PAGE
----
A poll among doctors in Berlin shows that many of them are under pressure for several reasons. The quality of the medical treatment they provide might suffer due to their work conditions.
The German NGO ‘Marburger Bund’ recently polled 2060 doctors in Berlin and neighboring Brandenburg province. A study released on Monday contains partially alarming conclusions. Out of the doctors polled, 62 percent were female, 54 percent were residence doctors, 25 percent were specialized doctors and 18 percent chief residents.
Time Pressure and Overtime
One of the problems is that a majority of all doctors in Berlin is under time pressure. Thirty-five percent of all respondents said they were “constantly under time pressure”, 33.9 percent told the pollsters they experienced that kind of issue several times per day. Especially at university clinics, time pressure is a regular issue among doctors.
A patient about his experience at a Berlin university clinic in the spring of 2019: “When I came in, I noticed the building was an old and ugly bunker, but I was convinced doctors here would be good. This is Germany, right? Also I was sure they were going to be sympathetic with my syringe phobia and friendly. But the moment the first doctor came in to check me it became obvious the opposite was the case. Not only did she not greet me back, but showed me she did not want me there while bullying the nurses too. This doctor was so arrogant and her behavior was simply unacceptable. Most other doctors who treated me during my two-day stay, before and after surgery, were a bit more friendly than her, but seemed to lack empathy. When I told them that what they were doing hurt me, they became angry. Back then I came to the conclusion the obvious empathy deficit disorder among those doctors at this Berlin clinic probably had to do with the pressure they are under all the time. They would probably need far more colleagues to lower their work load.”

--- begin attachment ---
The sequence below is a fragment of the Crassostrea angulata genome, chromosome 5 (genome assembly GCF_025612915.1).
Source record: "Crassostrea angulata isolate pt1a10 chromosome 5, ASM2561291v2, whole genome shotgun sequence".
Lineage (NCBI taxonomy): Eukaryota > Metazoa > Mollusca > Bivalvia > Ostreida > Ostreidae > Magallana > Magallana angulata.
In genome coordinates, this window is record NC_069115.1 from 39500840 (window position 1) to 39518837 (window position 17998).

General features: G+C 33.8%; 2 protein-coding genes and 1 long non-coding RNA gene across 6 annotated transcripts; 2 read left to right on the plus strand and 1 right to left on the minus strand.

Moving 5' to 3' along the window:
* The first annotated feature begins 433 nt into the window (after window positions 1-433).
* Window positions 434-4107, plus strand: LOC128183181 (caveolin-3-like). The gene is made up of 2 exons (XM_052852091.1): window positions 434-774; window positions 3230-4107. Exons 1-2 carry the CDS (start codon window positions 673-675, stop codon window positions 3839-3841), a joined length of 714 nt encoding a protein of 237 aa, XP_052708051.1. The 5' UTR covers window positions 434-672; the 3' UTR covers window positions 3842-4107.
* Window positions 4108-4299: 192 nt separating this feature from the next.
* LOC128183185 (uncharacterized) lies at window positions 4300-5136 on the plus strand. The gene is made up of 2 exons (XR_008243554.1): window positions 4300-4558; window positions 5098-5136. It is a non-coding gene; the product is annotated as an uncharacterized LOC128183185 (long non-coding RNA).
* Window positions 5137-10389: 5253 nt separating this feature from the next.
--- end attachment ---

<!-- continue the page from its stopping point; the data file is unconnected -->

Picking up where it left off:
The poll by ‘Marburger Bund’ also shows many doctors, especially those working at university hospitals, have issues with the procedures at work. Almost 30 percent of respondents said the way thing were organized at work lead to problems on a regular basis and agreements were not complied with.
Many doctors in Berlin work far more than they should. Every week, they are doing their jobs 11.7 hours longer than they should, on average. Doctors at university clinics even work 13.4 hours longer.
Uncertainty and Frustration
There is yet another problem, namely uncertainty at worked caused by a lack of information available, unclear guidelines and little experience among resident doctors. One in three doctors in Berlin and Brandenburg experiences uncertainty several times a week or on a daily basis.
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On top of it all, work conditions and guidelines lead to frustration among doctors. More than 50 percent of all doctors say they can not treat their patients according to their own standards on a daily basis.
On a more positive note, doctors in and around Berlin tend to feel they have many options regarding further education. And the way mistakes are being dealt with at their hospitals or medical practices is mostly “constructive”.